While Apple CEO Tim Cook delivered his address, on a slide behind him
was a list of schools around the world that are doing coding in the
classroom. Seycove shared in that honour.
“So that was sort of our claim to fame, that we were on that slide,” says Hughes.
Seycove is also expected to be named an Apple Distinguished Program
soon, according to Deneka Michaud, spokesperson for the North Vancouver
A couple streets over at Seycove’s feeder school, Cove Cliff
elementary, students are getting a jump start on Java and other
Cove Cliff elementary students Simon (at right) and Evan learn about looping, while their teacher Carolann Fraenkel looks on during a weekly coding class at the school. Photo by: Maria Spitale-Leisk
The school is one of the first in North Vancouver with a dedicated coding program for all grades.
Once a week students make their way to the computer lab for a coding
class, helmed by teacher-librarian Carolann Fraenkel, a computer science
“For me, coding is like doing a jigsaw puzzle. It teaches persistence,” says Fraenkel.
The kids’ eyes are glued to their monitors and widen as they control their animated characters by cracking the code.
“So, these kids are in there right now and they’re making an Angry
Birds game. They’re writing the codes to make the bird move to get the
pig,” says Fraenkel.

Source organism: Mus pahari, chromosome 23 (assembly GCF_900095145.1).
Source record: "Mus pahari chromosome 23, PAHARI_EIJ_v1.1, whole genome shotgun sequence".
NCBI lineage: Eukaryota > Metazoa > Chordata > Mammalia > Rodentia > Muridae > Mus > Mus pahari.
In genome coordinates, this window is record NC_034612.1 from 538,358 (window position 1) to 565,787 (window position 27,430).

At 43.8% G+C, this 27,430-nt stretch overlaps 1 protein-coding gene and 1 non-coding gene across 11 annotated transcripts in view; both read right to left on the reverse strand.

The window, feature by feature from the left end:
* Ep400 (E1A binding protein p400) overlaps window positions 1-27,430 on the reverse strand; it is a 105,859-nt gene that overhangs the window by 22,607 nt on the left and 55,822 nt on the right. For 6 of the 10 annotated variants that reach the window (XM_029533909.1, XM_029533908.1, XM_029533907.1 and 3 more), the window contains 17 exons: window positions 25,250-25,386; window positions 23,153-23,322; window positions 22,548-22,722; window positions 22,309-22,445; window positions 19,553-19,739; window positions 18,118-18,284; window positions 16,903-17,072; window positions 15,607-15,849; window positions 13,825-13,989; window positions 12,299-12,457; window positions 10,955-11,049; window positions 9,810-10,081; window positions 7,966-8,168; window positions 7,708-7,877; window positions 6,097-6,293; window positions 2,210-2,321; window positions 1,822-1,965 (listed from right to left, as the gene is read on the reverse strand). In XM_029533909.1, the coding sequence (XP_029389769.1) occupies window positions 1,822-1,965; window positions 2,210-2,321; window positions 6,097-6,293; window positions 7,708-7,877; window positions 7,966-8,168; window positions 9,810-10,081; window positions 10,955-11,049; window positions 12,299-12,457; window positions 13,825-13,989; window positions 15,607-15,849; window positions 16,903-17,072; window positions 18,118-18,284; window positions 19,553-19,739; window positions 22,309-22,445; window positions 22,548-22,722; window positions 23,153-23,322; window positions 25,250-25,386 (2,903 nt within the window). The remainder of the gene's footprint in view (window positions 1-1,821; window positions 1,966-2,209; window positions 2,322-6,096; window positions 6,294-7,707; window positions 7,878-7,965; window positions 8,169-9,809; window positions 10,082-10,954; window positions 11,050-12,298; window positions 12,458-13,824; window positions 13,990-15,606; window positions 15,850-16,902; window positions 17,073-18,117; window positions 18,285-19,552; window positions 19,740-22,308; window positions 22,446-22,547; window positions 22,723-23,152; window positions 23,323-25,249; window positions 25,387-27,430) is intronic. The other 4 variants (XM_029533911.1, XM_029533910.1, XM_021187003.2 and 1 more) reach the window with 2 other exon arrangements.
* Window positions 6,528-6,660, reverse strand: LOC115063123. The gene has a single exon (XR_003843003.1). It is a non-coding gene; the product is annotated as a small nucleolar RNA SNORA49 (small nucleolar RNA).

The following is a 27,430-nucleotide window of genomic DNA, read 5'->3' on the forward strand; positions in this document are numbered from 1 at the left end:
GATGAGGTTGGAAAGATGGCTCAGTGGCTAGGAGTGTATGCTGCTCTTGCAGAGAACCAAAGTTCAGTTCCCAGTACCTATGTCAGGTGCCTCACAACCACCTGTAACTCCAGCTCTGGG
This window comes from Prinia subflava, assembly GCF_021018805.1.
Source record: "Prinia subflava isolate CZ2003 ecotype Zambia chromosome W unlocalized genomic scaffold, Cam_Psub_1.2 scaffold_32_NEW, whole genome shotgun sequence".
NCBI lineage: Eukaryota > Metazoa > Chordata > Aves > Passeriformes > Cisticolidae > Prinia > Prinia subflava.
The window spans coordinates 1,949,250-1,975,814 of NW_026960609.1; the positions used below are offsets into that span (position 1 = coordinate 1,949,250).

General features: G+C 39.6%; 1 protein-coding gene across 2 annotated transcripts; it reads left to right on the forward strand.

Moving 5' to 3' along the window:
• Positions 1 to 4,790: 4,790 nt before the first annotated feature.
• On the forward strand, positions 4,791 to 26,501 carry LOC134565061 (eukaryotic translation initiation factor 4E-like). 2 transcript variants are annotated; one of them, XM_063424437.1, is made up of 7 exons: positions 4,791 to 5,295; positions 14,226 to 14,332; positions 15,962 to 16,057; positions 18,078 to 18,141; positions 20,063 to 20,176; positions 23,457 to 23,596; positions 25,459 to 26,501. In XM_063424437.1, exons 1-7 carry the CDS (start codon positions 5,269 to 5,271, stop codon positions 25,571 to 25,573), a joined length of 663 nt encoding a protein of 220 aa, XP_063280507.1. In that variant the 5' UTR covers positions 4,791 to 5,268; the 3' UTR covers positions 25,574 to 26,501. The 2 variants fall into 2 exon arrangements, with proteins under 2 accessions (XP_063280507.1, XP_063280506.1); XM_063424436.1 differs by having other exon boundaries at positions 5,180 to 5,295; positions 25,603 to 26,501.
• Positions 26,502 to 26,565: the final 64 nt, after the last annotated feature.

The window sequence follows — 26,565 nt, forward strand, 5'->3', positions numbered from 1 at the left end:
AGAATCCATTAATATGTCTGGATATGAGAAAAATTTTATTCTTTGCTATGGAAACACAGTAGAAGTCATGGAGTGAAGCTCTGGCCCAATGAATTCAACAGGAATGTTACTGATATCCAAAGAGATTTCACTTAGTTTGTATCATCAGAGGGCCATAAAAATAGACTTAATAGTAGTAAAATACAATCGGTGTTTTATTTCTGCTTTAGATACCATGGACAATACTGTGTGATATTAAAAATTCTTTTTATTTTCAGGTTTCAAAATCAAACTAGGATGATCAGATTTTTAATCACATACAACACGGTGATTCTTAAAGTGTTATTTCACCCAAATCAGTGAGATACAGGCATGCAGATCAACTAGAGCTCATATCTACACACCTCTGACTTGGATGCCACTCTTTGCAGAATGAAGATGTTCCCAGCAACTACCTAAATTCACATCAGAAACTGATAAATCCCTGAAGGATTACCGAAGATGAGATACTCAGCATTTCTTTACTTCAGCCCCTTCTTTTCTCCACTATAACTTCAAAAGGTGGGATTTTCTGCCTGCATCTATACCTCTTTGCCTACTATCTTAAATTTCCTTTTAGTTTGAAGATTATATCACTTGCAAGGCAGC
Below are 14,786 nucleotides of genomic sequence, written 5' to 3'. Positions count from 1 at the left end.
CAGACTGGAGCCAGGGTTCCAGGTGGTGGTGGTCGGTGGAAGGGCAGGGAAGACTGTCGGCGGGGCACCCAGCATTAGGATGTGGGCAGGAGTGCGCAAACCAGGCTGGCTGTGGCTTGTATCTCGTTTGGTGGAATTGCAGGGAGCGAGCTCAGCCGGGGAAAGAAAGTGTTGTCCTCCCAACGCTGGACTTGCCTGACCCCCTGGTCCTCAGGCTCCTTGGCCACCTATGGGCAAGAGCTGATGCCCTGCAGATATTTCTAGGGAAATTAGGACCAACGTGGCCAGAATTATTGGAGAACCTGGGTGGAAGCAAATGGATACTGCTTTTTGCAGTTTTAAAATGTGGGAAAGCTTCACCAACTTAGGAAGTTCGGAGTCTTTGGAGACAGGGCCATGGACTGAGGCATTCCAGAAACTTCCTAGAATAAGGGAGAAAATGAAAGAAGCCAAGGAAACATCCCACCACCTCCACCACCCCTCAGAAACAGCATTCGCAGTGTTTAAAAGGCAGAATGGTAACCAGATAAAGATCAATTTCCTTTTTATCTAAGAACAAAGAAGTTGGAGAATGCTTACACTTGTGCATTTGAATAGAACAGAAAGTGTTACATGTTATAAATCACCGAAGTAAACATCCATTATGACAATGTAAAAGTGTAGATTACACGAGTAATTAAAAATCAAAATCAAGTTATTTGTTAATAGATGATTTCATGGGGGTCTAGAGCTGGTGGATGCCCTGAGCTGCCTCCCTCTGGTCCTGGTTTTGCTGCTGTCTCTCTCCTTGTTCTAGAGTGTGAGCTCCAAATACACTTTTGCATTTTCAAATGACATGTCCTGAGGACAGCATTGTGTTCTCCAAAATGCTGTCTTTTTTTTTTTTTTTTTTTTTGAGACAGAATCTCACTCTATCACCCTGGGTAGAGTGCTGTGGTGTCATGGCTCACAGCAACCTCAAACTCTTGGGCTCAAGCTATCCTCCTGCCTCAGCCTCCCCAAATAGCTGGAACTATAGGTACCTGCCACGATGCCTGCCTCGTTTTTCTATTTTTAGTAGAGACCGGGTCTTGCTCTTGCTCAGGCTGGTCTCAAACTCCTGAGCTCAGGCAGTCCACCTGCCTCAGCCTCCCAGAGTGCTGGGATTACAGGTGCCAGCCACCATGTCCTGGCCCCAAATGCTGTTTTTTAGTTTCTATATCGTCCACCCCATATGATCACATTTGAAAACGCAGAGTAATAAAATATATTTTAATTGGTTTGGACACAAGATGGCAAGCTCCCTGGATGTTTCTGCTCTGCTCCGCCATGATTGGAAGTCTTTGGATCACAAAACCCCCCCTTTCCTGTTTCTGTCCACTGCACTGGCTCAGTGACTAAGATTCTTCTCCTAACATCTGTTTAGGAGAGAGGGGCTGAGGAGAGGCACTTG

“I made it,” exclaims one student.
Another student nearby also claims victory.
“I feel really good because I finally did it and I figured out what the puzzle was. I like that it’s a challenge,” says Sara.
Today Fraenkel is teaching a lesson in looping.
She asks a student to walk around his chair three times to illustrate
looping – a sequence of instruction in a computer program continually
repeated until a certain goal is achieved.
“So, what he just did when you are coding is called a loop,” Fraenkel
tells her students. So, in coding we use loops for lots of different
things, but basically it’s just doing things over and over again.”
Next Fraenkel instructs the entire class to stand up and repeat after
her. She claps three times, then incorporates hand movements, and
another movement, all in sequential order.
“Anyone notice anything that repeated?” Fraenkel asks.
An early adopter of computer programming, Fraenkel is forecasting what skills students will need the most in the career world.
“There’s a prediction that in the year 2020 there will be more tech
jobs than any other jobs available for these kids. And they’ve got to
have the skills, their computer fluency – it’s a literacy thing really,”
To illustrate her point, Fraenkel asks students to put their hand up if
their mom or dad works with computers on a daily basis. A sea of hands
shoot up in the air.
“My dad designs buildings on the computer.”
“My dad designs cars.”
“My dad, he designs things from his computer and gives them to people so they can make them.”
“My dad does computer stuff like designing engines and then they move.”
“My dad makes computer chips.”
Their responses reaffirm Hughes’ point about the Seymour area being a hub for techie parents.
In fact, Cove Cliff’s Parent Advisory Council funded the school’s computer lab four years ago.
“And when they heard about the (coding program), they were all over this,” says Fraenkel.